There is a misnomer in a term commonly used in higher education: merit aid. The use of “merit” implies excellence or worthy of praise, but unfortunately, in this context, merit is often synonymous with privilege.

Unlike federal and need-based financial aid, which take into account students’ financial circumstances, merit aid is awarded based on accolades — namely rigorous coursework and extracurricular activities. Academically, many low-income students can compete with their middle- to high-income peers (20 percent of students scoring at or above the 90th percentile on the ACT — a score of 28 or above — come from low-income and working-class families), but they are less likely to have access to the extracurricular opportunities that make a student an attractive candidate for merit aid. That doesn’t mean, however, that they’re undeserving — nor does it mean they can’t demonstrate merit in other ways.

While high-income students generally have better access to more rigorous coursework and more qualified and experienced teachers, their advantages aren’t just limited to what happens in the classroom. When the final school bell rings, low-income students may need to work or manage family obligations, while their more privileged peers can participate in various activities like student government, athletics, marching band, or academic clubs.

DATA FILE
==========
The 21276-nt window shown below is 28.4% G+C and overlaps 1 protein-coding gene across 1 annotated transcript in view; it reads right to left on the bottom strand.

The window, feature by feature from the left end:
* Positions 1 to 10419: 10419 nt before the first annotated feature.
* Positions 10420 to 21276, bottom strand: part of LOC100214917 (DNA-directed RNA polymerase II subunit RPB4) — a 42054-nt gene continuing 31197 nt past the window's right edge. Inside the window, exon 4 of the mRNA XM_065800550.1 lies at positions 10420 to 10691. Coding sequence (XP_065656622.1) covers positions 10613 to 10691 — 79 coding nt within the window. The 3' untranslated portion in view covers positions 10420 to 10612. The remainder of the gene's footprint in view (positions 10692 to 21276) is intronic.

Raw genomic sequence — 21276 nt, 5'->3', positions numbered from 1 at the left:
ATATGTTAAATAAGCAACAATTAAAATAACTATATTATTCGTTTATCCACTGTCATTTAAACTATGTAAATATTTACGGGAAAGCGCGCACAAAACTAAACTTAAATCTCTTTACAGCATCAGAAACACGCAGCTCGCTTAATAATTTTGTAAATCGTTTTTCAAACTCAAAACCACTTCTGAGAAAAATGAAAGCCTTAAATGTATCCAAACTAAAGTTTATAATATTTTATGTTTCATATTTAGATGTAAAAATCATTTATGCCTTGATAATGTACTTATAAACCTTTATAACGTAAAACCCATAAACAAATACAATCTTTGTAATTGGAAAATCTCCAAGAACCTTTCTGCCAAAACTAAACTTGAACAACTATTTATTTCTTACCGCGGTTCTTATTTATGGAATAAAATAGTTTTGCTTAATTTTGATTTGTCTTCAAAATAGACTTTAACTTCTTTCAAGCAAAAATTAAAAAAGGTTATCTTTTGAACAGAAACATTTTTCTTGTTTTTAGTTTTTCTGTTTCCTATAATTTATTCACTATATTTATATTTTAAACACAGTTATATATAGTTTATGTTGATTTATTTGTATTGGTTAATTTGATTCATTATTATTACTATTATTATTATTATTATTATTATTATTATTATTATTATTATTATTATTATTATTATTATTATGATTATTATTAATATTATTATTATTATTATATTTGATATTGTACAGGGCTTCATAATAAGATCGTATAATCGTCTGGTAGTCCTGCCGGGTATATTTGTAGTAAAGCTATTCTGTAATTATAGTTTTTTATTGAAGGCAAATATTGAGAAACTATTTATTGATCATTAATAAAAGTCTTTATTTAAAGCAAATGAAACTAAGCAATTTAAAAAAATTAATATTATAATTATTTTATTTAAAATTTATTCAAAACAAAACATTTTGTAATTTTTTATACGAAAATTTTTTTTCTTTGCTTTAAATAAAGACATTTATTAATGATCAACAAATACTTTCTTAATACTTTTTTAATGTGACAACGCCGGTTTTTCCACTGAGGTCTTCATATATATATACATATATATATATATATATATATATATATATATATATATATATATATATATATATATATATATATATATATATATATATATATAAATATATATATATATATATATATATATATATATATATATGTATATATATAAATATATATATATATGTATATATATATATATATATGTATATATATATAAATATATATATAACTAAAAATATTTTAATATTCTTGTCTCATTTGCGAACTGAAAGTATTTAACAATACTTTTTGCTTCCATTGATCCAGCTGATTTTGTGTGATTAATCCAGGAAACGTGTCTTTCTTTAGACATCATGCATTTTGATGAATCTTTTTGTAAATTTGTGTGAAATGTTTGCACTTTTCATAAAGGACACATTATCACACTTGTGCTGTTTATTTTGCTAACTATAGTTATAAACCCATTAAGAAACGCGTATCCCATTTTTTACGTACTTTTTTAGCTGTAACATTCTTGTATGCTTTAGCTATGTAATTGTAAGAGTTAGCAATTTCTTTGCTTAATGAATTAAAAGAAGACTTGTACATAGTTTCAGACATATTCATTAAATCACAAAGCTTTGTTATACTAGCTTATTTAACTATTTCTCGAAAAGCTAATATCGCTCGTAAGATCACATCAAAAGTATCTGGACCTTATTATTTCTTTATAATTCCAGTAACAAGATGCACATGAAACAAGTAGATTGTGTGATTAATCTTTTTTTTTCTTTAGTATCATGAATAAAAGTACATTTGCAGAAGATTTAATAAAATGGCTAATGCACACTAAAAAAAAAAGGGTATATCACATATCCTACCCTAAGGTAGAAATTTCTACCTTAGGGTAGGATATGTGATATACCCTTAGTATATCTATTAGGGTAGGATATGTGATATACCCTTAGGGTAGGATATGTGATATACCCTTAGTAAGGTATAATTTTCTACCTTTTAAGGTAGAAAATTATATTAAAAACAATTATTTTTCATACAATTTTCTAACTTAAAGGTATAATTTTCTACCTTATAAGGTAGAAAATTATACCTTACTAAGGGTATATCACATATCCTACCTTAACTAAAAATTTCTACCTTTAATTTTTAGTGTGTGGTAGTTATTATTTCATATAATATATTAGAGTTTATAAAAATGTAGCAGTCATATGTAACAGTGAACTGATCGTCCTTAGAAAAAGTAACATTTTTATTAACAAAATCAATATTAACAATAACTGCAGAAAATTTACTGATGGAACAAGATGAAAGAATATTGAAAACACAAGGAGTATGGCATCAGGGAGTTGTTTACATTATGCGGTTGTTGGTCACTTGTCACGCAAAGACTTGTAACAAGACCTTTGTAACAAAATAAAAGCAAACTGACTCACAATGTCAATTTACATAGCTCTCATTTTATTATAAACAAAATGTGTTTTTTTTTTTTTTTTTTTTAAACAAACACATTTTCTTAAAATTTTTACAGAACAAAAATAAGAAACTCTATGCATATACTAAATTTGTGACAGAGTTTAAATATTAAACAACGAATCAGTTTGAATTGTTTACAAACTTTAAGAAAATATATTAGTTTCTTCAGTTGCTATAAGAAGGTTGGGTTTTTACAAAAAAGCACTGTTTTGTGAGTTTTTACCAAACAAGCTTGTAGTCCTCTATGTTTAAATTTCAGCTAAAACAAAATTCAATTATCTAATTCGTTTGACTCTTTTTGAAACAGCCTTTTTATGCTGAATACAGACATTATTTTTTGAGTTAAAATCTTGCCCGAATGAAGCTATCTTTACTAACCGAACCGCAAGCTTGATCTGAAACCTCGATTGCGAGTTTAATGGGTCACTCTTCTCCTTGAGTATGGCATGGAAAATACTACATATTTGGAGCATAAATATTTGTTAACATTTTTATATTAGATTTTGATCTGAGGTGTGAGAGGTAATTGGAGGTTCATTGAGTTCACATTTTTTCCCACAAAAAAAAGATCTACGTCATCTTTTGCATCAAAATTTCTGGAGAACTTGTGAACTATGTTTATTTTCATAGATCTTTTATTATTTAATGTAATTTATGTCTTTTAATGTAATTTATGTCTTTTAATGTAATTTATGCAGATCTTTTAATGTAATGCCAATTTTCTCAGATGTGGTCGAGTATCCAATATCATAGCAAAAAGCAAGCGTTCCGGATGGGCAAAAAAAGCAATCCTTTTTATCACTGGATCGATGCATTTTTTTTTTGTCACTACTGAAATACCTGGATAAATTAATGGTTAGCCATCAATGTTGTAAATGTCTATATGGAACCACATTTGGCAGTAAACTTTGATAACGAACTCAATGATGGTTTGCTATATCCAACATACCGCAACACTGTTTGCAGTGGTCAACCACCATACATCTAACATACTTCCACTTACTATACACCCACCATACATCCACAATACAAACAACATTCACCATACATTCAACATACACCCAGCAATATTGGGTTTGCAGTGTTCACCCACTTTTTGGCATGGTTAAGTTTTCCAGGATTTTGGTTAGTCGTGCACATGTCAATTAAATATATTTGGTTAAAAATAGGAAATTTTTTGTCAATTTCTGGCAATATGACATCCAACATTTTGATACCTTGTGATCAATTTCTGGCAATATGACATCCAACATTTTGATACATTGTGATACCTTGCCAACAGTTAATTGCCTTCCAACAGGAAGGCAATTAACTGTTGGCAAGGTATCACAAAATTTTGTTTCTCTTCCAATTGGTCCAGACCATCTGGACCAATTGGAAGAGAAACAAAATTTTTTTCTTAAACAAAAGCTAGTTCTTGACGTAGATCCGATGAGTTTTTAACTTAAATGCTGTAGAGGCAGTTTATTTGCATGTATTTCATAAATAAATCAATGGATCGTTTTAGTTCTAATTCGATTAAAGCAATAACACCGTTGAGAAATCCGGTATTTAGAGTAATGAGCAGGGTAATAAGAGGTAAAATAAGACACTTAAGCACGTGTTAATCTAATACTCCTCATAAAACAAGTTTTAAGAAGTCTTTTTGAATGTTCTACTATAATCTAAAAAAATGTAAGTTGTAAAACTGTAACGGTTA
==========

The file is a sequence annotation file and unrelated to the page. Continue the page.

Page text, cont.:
Thus, when a low-income student applies for merit aid, his fast-food job might be viewed as less-deserving of a scholarship, even though flipping burgers may have been necessary to put gas in a family vehicle or keep food in the pantry — reflecting such merits as dedication and work ethic. Similarly, a low-income student may forgo extracurricular activities to care for younger siblings, exemplifying commitment, self-sacrifice, and service to others — merits that are undervalued or unnoticed on a scholarship application.

Essentially, the current definition of merit is limited in its scope and unfairly disadvantages low-income students, ignoring the hard work and grit of the underserved. As college leaders examine ways to make college admissions processes more “access aware” or “need aware,” they must reconsider how to define merit and how to award merit aid. Merit means much more than a list of extracurricular activities — and aid that is intended to recognize merit should exemplify that.